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Ryan Anderson

Mars Budget Cuts

Posted by Ryan Anderson

24-03-2008 19:20 CDT

Topics: Mars Odyssey, Space Policy, Opportunity, Spirit, mission status, Mars Exploration Rovers, Mars, Curiosity (Mars Science Laboratory)

This article originally appeared on Ryan Anderson's "The Martian Chronicles" blog and is reposted here with permission.

Exploring another planet is an expensive business. We all know this, but sometimes it hits home harder than others. Today was one of those times. This afternoon at an all-hands meeting of the Mars Exploration Rovers team, we heard about some particularly bad budget news. The situation is this: the Mars Science Laboratory mission is costing more than expected. It is common for this to happen with spacecraft missions because there are so many unexpected difficulties to overcome. Due to the overruns with MSL, the powers-that-be at NASA have decided that, rather than hurt other missions in space science, the money should come from the Mars Exploration program's budget.

Starting immediately, $4 million is going to be cut from the remaining $11 million in the MER budget for the rest of fiscal year 2008. The remaining $7 million is not enough to operate both rovers on Mars.

The Mars Odyssey mission is also facing a devastating $4 million cut, with the stipulation that the spacecraft must remain safe and operational to be used as a communications relay with landers on the surface. I am not directly involved with Odyssey, so I can't comment on what has been going on within their team today, but I will say this: if this cut goes through, it will reduce a spacecraft doing revolutionary science at Mars to a communications satellite.

As for the Rovers, it is entirely possible that one of the rovers will be put into hibernation mode from now until the end of this fiscal year (October). Coincidentally, from now until October happens to be winter at Spirit's site, and the rover was already going to be very limited in its activities. However, "very limited" activities are still scientifically valuable, and are certainly better than none at all. A lot of people are very upset about this.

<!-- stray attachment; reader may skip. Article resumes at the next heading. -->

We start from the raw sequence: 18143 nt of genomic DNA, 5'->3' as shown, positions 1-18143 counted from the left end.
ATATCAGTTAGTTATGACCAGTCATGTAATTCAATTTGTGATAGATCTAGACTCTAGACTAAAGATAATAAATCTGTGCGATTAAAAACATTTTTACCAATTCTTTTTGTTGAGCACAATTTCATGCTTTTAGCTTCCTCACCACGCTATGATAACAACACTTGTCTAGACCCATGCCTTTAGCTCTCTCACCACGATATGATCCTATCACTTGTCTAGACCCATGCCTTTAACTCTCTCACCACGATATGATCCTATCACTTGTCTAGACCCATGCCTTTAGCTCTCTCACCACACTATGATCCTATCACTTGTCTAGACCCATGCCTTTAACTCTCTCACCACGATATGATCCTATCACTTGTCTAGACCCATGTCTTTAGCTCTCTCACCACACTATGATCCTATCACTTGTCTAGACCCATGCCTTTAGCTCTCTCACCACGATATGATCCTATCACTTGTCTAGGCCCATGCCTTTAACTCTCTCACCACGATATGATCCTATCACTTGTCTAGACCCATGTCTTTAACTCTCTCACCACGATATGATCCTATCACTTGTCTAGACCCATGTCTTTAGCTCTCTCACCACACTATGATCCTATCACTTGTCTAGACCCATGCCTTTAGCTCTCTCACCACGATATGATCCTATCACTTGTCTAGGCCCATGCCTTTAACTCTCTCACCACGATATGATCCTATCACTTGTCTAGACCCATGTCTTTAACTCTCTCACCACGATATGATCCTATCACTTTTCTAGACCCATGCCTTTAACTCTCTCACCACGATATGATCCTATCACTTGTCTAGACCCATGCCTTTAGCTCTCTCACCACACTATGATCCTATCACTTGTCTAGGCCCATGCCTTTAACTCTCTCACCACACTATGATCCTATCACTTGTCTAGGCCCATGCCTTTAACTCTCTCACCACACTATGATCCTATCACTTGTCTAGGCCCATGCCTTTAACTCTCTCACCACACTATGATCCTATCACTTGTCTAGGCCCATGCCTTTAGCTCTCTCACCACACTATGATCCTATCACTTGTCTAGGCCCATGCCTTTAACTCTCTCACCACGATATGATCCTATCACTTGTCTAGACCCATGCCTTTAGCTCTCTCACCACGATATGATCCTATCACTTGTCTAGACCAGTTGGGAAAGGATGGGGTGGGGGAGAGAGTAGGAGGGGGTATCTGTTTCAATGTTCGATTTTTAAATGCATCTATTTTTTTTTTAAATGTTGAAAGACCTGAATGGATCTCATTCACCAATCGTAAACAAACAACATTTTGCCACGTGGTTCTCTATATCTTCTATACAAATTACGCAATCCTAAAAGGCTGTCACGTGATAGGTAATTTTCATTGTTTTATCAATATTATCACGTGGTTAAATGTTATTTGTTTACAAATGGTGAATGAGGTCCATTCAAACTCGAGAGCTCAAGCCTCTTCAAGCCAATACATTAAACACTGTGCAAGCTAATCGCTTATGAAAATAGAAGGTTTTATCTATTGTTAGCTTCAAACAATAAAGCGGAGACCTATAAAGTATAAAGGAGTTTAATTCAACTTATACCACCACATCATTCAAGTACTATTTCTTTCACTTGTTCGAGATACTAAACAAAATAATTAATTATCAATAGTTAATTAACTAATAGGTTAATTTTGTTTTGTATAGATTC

Not only will this likely eliminate the valuable science from the Spirit winter campaign, it may also result in members of the MER team leaving to pursue other projects with more stable budgets, and some team members may simply be let go to cut costs. Once those team members leave, there is no simple way to get them back. It is possible (but extremely difficult) to recover from a cut and get a healthy budget again, but trained members of the MER team are irreplaceable.

At the meeting today, Steve Squyres made it clear that there are three assets that cannot be replaced and that he is going to fight tooth and nail to preserve: the two rovers and the MER team.

The heads of the MER team also called upon everyone listening not to get negative about these cuts and not to take out our frustration with pot-shots against other missions or against the NASA administrators. Nobody at headquarters or on the teams affected wants to see things like this happen, but sometimes hard decisions have to be made.

The Rovers and Odyssey are extremely successful and extremely valuable missions, returning never-before-seen data from Mars every day. To cut their budgets and halt the science operations of perfectly good spacecraft just to scrape together a little money for a future mission seems like a bad way of doing things. The problem is, if all the money has to come from the Mars budget, there is no way to win. Either you sacrifice current missions to keep MSL on track, or you maintain current missions and delay MSL, and that delay costs more money than you save. All in all, it's a bad state of affairs.

With all the uncertainty in these events, things may change minutes after I post this. We will be doing our best to keep you up to speed. Check back here for the latest...

See other posts from March 2008


Or read more blog entries about: Mars Odyssey, Space Policy, Opportunity, Spirit, mission status, Mars Exploration Rovers, Mars, Curiosity (Mars Science Laboratory)


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